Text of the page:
Aircraft Crash History in Arizona and the Southwest
I find that Arizona has a long and fascinating military aviation history of training and developing pilots and aircrews that dates back to World War II. Sunny skies and plenty of open, unpopulated land made Arizona a perfect place to accommodate numerous airfields. At the height of aircrew training in World War II there were 17 major airfields, half of which remained open throughout the Cold War. Only three remain open today.
With so many aircraft in the skies, whether under the control of new or experienced pilots, accidents were a certainty. They happened frequently, and sometimes ended tragically with the loss of the pilots and aircrew.
Most of these sites were cleaned up as thoroughly as possible given the resources available at the time. At a few crash sites, far away from populated areas in remote locations, clean-up was simply not considered practical and the wreckage was left after the recovery crews removed the aircrew’s remains, bombsights, and other classified equipment. Many sites from the 1940’s and 1950’s were left intact if they were located in a remote mountain area. Unfortunately, most were scrapped by aluminum salvagers who would melt down the fuselage and wings into ingots and transport it out on mules, leaving behind only the landing gear, engines, and other scattered non-aluminum parts. The military used the highest grade aluminum for which recyclers paid a high price, and that was incentive enough for these men to camp out months on end to melt it down and pack it out.
As an outdoor enthusiast, I enjoy hiking around the state looking for these old crash sites and photographing the historical aviation remnants of the past. I find a great deal of adventure in hiking out into the mountains, miles away from anyone or any roads, armed with nothing but a map and a backpack while attempting to locate an old crash site. Regardless of how much or how little of the aircraft is left, I find that no two sites are the same-- each has its own unique story.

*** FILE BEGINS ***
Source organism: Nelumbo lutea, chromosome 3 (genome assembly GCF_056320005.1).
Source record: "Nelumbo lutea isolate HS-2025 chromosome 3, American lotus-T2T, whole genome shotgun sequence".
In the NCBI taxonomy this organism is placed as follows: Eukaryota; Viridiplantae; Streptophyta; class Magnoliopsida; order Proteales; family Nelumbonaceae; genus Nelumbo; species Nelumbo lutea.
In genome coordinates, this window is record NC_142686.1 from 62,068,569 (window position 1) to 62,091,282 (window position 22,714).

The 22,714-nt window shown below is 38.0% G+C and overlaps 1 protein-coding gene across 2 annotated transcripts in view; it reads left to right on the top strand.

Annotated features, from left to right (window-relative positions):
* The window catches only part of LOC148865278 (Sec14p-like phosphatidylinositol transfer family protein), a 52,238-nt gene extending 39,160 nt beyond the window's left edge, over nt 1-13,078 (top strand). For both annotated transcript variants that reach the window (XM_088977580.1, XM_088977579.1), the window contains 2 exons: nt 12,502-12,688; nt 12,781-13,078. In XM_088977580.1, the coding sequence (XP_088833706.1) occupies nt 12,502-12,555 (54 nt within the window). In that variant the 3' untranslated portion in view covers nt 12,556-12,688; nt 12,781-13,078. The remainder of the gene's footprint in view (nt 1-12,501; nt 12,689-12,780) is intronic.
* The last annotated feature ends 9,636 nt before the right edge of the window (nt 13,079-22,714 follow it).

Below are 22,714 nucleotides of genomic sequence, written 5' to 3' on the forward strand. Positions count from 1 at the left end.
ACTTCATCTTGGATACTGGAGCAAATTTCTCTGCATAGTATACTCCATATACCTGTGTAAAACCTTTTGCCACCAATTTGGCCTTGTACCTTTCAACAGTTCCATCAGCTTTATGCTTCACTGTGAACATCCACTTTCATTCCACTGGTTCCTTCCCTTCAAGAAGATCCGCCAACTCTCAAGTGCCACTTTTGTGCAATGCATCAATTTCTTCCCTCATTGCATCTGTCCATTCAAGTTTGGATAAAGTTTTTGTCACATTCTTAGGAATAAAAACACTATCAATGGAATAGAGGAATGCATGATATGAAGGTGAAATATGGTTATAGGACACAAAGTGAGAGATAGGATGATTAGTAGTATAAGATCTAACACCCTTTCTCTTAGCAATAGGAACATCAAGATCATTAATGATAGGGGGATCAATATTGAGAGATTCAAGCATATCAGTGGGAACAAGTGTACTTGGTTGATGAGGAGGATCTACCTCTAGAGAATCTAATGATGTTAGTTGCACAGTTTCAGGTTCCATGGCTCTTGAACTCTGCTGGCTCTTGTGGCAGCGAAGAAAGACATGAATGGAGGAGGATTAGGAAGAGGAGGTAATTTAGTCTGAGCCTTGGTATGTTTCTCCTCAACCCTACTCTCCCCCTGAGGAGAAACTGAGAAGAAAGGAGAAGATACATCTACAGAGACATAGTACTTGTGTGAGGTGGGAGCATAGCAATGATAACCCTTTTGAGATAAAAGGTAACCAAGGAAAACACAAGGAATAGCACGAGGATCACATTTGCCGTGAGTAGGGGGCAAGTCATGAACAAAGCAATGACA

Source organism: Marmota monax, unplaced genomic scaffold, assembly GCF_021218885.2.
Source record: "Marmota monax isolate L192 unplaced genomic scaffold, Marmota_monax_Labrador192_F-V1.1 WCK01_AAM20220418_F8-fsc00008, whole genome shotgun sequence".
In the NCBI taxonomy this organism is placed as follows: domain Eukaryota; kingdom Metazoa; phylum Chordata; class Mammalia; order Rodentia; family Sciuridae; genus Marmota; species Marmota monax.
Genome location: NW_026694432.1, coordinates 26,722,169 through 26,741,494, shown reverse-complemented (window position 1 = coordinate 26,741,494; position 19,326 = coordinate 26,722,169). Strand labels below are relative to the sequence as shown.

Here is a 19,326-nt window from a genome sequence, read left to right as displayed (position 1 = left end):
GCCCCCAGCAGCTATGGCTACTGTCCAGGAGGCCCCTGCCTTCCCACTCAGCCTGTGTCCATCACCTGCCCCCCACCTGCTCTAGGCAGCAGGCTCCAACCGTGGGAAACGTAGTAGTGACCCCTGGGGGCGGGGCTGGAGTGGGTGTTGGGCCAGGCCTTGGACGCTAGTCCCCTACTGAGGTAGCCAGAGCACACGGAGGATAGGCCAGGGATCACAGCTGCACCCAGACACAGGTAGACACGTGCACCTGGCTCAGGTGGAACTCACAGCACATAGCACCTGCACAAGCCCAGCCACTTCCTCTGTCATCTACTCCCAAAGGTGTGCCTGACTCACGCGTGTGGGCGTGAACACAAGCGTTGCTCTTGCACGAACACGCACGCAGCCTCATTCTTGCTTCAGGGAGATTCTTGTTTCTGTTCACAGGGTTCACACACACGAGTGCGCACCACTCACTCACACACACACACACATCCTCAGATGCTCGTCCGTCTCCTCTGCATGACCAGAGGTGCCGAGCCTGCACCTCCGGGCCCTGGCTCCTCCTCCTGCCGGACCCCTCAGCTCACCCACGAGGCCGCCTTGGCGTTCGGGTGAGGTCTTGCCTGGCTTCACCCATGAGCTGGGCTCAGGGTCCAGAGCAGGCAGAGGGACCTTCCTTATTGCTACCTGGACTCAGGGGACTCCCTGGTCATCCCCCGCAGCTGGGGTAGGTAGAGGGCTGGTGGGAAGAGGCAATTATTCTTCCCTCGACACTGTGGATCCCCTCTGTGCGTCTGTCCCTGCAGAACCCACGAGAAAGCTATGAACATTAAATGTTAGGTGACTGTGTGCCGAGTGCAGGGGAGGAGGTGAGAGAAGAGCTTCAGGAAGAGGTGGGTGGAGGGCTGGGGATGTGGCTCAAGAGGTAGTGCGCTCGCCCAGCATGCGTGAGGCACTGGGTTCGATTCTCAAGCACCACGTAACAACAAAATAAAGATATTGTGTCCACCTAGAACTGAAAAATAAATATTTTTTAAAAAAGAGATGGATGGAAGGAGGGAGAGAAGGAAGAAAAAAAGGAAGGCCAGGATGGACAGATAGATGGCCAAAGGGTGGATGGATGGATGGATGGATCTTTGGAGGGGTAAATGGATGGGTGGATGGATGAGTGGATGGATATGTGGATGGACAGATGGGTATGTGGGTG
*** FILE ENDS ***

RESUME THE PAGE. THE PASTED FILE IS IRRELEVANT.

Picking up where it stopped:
However, finding the crash sites is only half of the puzzle. The other half, tracking down the pilots and aircrews and interviewing them, has also been well worth the challenge. I have established new friendships, gained first-hand knowledge of what transpired from someone who was actually on board, and have gratefully accumulated a collection of original crash photographs and other memorabilia.
Clearly, most of the crashes are from WWII through the1950’s when a high number of airfields were still operating. Of the approximately 1,100 military aircraft crashes in Arizona from WWII to present, over 850 occurred before January, 1960. The number has steadily decreased over the years as pilot training and aircraft maintenance have greatly improved.
Finding these obscure crash sites can be challenging to say the least, and the proverbial phrase, “needle in the haystack” fittingly applies. Despite my repeated attempts, there are still quite a few sites that have managed to elude me (much to my frustration), but that comes with the territory!
Should you visit a crash site, remember to first obtain a permit or the proper permission before hiking on Indian reservations and other private property. Please be respectful of the site and courteous to others that may visit. I am occasionally surprised by those who choose to litter, as well as ruin a piece of history simply to satisfy their curiosity of finding out what a shotgun blast does to aircraft aluminum.
Here are a few stories that I have chosen from the 400 crash sites I have visited over the years. With so many fascinating stories, it was really a challenge to pick a select few to write about. I did not reveal specific crash locations for a number of reasons. Besides, half of the adventure is in hiking out there yourself and trying to locate the site! If you are aware of a site and have questions regarding it, contact me-- I should be able to give you some answers. email HERE